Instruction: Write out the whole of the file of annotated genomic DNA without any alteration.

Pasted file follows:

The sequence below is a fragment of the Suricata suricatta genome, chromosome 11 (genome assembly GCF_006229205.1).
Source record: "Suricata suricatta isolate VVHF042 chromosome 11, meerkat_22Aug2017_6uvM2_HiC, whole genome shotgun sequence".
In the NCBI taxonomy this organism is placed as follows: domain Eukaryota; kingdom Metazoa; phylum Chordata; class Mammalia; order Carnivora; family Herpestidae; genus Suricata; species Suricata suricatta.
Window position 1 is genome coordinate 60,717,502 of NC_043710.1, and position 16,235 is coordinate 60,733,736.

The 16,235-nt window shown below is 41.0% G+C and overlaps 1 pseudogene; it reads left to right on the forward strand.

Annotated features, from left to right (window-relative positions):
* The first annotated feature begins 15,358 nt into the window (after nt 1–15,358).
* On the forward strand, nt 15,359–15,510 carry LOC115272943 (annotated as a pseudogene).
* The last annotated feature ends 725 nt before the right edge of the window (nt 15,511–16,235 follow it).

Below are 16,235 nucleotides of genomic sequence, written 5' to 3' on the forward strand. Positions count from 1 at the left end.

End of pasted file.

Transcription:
The sequence below is a fragment of the Suricata suricatta genome, chromosome 11 (genome assembly GCF_006229205.1).
Source record: "Suricata suricatta isolate VVHF042 chromosome 11, meerkat_22Aug2017_6uvM2_HiC, whole genome shotgun sequence".
In the NCBI taxonomy this organism is placed as follows: domain Eukaryota; kingdom Metazoa; phylum Chordata; class Mammalia; order Carnivora; family Herpestidae; genus Suricata; species Suricata suricatta.
Window position 1 is genome coordinate 60,717,502 of NC_043710.1, and position 16,235 is coordinate 60,733,736.

The 16,235-nt window shown below is 41.0% G+C and overlaps 1 pseudogene; it reads left to right on the forward strand.

Annotated features, from left to right (window-relative positions):
* The first annotated feature begins 15,358 nt into the window (after nt 1–15,358).
* On the forward strand, nt 15,359–15,510 carry LOC115272943 (annotated as a pseudogene).
* The last annotated feature ends 725 nt before the right edge of the window (nt 15,511–16,235 follow it).

Below are 16,235 nucleotides of genomic sequence, written 5' to 3' on the forward strand. Positions count from 1 at the left end.